April was a big month for fundraisers.
On April 23 the Smokehouse hosted a big, day long fundraiser for Alzheimer's and Parkinson's featuring Eric Braun, a new Southern Alberta band, Suit Jacket Society, Mark Hall band, Tres Hombres and more.
The Girls Rock Camp held a fundraiser the same night, April 23 at the Slice which featured several bands forming in a week and coming up with a short set including bands made up just for the show, including me.
People remembered the South Country Fair, so they packed into the Slice for country/ roots band Good Ol’ Goats, April 29 at Slice who were a highlight of the fair last year.
April ended with the annual visit from Winnipeg blues rock trio the Perpetrators who played the Slice with a super set of blues and blues rock , April 30.
May was a big month for live music.
Vancouver indie rockers Said the Whale opened May at Studio with an excellent show, May 1.
Inferno featured an excellent punk show, May 7 with the Golers, Sick Ritual and World Class White Trash.
Fort McMurray was devastated by wildfires in May, so local bands chipped in to play a pair of big fundraisers for the Red Cross to help wildfire victims
Trevor Panczak and Shane Chisholm raised $14,000 for the Red Cross with a show at Coyote Joes, May 14.
Another fundraiser at Smokehouse brought in over $3,000 for the Salvation Army to help fire victims with performances by Tres Hombres, Shooting For Mars and Dory and the Weathermen who played a lot of fundraisers this year plus Kelly and the Bastards and the Mark Hall band.
The Electric Eye Music festival continues to be a success with plenty of metal, alternative rock, punk and just plain strange music happening all over downtown, May 11-15
A few of my favourites from Electric Eye were Advertisement, Physical Copies, Striker, Napalmpom (who would return to Lethbridge in November), Outlaws of Ravenhurst, Durban Poison, Fist City and Blü Shorts.
The Slice featured another candidate for best show nobody came to as the Decoys played a wicked set of addictive pop and rock music, May 18 , immediately appealing pop tinged rock.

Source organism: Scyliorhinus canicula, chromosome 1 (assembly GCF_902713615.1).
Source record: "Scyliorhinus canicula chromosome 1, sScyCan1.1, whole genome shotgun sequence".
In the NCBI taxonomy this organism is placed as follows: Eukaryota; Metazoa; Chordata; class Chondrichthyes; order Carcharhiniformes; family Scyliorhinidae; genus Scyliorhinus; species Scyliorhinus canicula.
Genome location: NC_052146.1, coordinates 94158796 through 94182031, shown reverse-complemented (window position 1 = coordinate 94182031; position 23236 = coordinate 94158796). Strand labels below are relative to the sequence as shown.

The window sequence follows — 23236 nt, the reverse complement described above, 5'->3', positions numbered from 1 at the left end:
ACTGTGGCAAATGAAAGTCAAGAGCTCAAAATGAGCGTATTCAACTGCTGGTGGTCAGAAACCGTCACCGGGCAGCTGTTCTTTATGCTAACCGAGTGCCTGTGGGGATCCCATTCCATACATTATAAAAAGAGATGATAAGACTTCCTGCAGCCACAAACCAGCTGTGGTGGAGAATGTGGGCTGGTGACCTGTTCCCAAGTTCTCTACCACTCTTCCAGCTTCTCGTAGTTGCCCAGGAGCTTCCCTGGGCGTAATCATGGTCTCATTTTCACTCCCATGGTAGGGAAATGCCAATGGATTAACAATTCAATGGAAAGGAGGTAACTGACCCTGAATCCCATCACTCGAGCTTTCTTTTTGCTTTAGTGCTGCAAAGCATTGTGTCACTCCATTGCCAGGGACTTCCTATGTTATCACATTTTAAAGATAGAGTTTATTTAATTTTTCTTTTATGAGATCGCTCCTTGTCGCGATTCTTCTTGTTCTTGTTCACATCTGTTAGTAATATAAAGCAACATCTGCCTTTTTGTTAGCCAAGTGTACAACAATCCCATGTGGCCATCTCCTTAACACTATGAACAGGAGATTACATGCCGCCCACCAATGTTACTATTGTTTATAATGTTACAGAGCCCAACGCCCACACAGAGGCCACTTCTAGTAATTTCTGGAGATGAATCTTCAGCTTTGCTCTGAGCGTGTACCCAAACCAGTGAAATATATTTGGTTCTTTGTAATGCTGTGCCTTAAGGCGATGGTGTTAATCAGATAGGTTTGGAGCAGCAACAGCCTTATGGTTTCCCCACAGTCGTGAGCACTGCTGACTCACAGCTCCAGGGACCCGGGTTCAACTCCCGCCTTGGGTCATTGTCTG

Royal Tusk, who would visit Lethbridge three times this year, wound up their tour in Lethbridge, May 27 at Studio 54.
The Owl Acoustic Lounge featured some choice rockabilly shows including Calgary’s Hi Strung Downers, May 27 and Hamilton’s wonderful Ginger St. James, May 28.
She was competing with a big country show with Emerson Drive at Average Joes. They played their many hits.
Another show I was looking forward to , but which was unfortunately cancelled due to a car accident, was Tallest to Shortest who were to play the Slice, May 28. They will be returning to Lethbridge in the new year on Jan 27.
Duos showed how to do rock and roll right, by kicking off June at the unusual location of the Top Hat, June 1
Miesha and the Spanks played an incendiary show with HighKicks and local duo Cope, who I missed
The always fun Calgary rockabilly band Peter and the Wolves opened June on a high note, at the owl Acoustic Lounge June 4.
For something special, CKUA featured Dave McCann and the Firehearts for a live broadcast of the Trans Canada Music West concert series, June 10 at Geomatic Attic, which was packed, though their show the week before at the Slice was dead.
The Lethbridge Jazz festival expanded this year, unofficially beginning early on June 13 with gypsy folk duo Blue Moon Marquee who played a great show to a decent sized audience, especially for a Monday.